The MySQL Event Scheduler manages the scheduling and execution of events: Tasks that run according to schedule. Event support was added in MySQL 5.1.6. The following discussion covers the Event Scheduler and is divided into the following sections:
Section 19.4.1, “Event Scheduler Overview”, provides an introduction to and conceptual overview of MySQL Events.
Section 19.4.3, “Event Syntax”, discusses the SQL statements for creating, altering, and dropping MySQL Events.
Section 19.4.4, “Event Metadata”, shows how to obtain information about events and how this information is stored by the MySQL Server.
Section 19.4.6, “The Event Scheduler and MySQL Privileges”, discusses the privileges required to work with events and the ramifications that events have with regard to privileges when executing.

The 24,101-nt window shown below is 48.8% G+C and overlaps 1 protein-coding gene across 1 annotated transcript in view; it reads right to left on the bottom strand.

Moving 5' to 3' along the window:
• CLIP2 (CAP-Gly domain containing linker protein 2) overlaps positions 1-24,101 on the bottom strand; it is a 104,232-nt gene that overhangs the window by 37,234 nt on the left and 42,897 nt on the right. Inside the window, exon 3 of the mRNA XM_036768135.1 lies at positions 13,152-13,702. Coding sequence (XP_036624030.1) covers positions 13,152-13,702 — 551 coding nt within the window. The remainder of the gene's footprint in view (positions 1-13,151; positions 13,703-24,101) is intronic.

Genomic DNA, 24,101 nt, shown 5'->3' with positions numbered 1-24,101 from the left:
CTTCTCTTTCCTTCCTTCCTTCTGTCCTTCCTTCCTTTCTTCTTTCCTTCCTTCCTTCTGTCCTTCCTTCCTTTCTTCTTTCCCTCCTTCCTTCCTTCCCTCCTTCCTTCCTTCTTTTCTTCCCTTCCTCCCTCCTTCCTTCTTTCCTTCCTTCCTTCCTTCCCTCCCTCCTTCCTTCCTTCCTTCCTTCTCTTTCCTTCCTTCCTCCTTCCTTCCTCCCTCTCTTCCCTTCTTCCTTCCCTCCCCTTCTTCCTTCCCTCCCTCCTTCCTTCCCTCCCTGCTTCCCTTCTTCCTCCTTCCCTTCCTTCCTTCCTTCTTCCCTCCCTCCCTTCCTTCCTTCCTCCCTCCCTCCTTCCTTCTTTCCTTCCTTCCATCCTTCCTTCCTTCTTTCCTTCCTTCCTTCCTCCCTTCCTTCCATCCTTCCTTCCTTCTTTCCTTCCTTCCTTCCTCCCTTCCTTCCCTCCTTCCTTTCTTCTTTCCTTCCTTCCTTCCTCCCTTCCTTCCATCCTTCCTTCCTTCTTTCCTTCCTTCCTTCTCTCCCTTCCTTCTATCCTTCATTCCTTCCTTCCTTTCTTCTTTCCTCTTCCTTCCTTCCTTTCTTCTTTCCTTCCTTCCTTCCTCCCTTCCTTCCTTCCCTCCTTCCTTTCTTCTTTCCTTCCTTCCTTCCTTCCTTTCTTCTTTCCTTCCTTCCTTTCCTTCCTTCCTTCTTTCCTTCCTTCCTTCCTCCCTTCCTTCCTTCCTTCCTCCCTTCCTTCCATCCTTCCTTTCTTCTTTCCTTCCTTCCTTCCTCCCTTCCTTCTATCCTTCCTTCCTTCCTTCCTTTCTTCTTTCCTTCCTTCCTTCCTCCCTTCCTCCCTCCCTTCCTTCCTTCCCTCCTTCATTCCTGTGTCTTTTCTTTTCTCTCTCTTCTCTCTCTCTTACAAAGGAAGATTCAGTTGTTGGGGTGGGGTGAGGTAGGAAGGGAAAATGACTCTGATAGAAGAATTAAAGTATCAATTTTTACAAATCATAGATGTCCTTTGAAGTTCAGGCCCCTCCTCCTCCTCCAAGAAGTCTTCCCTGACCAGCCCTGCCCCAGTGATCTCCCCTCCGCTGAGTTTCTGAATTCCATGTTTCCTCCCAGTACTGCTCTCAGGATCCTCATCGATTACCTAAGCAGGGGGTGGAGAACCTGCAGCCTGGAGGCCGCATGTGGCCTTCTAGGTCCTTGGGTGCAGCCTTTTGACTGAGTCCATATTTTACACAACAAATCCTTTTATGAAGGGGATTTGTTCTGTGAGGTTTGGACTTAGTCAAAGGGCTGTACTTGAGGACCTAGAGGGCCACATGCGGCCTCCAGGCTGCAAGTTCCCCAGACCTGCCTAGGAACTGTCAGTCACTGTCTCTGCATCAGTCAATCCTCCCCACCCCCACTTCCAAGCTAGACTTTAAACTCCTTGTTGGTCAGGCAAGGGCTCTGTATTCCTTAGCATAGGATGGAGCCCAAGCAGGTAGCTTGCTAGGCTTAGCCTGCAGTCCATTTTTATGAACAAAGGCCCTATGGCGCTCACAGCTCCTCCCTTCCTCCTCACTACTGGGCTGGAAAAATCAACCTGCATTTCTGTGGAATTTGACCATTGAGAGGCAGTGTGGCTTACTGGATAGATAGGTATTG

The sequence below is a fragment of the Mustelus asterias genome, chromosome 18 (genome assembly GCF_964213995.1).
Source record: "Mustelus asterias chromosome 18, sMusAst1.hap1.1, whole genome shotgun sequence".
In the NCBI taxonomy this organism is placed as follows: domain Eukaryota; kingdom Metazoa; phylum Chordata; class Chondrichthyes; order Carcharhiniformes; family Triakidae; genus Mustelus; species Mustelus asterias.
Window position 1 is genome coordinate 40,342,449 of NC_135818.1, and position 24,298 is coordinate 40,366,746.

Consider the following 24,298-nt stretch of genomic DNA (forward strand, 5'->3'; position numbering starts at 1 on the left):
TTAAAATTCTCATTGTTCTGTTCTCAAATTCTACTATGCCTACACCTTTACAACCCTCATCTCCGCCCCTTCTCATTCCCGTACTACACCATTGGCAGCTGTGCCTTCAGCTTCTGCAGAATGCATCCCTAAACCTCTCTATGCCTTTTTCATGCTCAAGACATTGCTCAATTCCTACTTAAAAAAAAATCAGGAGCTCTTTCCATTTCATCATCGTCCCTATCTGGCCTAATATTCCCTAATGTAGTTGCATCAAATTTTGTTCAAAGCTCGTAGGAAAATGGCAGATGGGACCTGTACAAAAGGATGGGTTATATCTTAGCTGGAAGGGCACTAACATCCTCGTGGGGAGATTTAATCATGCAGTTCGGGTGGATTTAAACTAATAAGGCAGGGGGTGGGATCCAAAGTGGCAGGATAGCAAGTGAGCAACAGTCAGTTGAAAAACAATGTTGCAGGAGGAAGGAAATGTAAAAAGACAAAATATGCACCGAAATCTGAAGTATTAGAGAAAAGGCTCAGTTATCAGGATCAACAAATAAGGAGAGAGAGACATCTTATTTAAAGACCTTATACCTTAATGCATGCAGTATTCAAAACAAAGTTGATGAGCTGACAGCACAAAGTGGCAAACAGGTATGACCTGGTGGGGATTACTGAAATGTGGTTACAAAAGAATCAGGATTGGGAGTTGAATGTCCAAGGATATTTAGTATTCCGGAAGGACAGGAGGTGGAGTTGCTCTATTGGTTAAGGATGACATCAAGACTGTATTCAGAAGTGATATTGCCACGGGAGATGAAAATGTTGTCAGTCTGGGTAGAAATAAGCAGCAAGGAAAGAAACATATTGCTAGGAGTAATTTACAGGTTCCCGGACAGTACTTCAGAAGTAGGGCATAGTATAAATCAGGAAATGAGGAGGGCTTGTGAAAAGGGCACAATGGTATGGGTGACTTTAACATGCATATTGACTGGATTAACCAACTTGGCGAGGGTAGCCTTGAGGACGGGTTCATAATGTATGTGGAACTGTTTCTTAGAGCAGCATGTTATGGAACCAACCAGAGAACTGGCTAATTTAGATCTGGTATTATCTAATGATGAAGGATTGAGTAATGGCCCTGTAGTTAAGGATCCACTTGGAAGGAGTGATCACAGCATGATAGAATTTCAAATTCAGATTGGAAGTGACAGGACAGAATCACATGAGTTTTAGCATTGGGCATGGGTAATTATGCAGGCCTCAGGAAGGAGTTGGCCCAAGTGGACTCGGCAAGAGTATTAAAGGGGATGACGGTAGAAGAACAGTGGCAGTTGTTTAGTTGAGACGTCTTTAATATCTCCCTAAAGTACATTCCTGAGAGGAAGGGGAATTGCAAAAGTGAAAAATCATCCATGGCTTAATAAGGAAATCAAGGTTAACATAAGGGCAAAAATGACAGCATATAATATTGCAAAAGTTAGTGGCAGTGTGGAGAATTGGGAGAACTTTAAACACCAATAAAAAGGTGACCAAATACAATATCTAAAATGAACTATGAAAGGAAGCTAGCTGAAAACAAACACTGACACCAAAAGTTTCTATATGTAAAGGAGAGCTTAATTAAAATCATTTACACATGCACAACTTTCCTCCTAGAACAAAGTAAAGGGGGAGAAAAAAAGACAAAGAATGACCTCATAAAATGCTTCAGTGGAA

Stored routines require the
event table in the
mysql database. This table is created during the
MySQL 5.1 installation procedure. If you are upgrading
to MySQL 5.1 from an earlier version, be sure to update
your grant tables to make sure that the
table exists. See Section 4.4.8, “mysql_upgrade — Check Tables for MySQL Upgrade”.
You may find the MySQL Event Scheduler User Forum of use when working with scheduled events.
There are some restrictions on the use of events; see Section D.1, “Restrictions on Stored Routines, Triggers, and Events”.
Binary logging for events takes place as described in Section 19.6, “Binary Logging of Stored Programs”.